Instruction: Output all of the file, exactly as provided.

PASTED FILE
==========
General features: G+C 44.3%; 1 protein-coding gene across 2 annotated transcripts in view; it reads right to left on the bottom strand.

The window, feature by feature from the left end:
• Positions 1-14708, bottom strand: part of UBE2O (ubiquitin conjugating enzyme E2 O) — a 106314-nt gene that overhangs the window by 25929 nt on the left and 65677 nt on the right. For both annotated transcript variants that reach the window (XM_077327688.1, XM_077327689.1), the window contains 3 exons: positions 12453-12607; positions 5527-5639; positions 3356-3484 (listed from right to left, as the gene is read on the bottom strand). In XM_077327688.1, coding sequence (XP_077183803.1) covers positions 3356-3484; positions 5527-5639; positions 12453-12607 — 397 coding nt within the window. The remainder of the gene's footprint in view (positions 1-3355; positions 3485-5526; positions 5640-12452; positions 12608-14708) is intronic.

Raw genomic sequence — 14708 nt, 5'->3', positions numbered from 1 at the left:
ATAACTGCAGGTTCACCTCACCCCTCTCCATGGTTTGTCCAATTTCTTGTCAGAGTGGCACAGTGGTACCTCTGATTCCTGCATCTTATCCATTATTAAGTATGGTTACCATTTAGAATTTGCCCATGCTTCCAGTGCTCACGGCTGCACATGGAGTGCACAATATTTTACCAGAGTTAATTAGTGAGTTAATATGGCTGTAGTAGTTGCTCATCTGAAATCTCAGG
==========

General features: G+C 44.3%; 1 protein-coding gene across 2 annotated transcripts in view; it reads right to left on the bottom strand.

The window, feature by feature from the left end:
• Positions 1-14708, bottom strand: part of UBE2O (ubiquitin conjugating enzyme E2 O) — a 106314-nt gene that overhangs the window by 25929 nt on the left and 65677 nt on the right. For both annotated transcript variants that reach the window (XM_077327688.1, XM_077327689.1), the window contains 3 exons: positions 12453-12607; positions 5527-5639; positions 3356-3484 (listed from right to left, as the gene is read on the bottom strand). In XM_077327688.1, coding sequence (XP_077183803.1) covers positions 3356-3484; positions 5527-5639; positions 12453-12607 — 397 coding nt within the window. The remainder of the gene's footprint in view (positions 1-3355; positions 3485-5526; positions 5640-12452; positions 12608-14708) is intronic.

Raw genomic sequence — 14708 nt, 5'->3', positions numbered from 1 at the left:
ATAACTGCAGGTTCACCTCACCCCTCTCCATGGTTTGTCCAATTTCTTGTCAGAGTGGCACAGTGGTACCTCTGATTCCTGCATCTTATCCATTATTAAGTATGGTTACCATTTAGAATTTGCCCATGCTTCCAGTGCTCACGGCTGCACATGGAGTGCACAATATTTTACCAGAGTTAATTAGTGAGTTAATATGGCTGTAGTAGTTGCTCATCTGAAATCTCAGG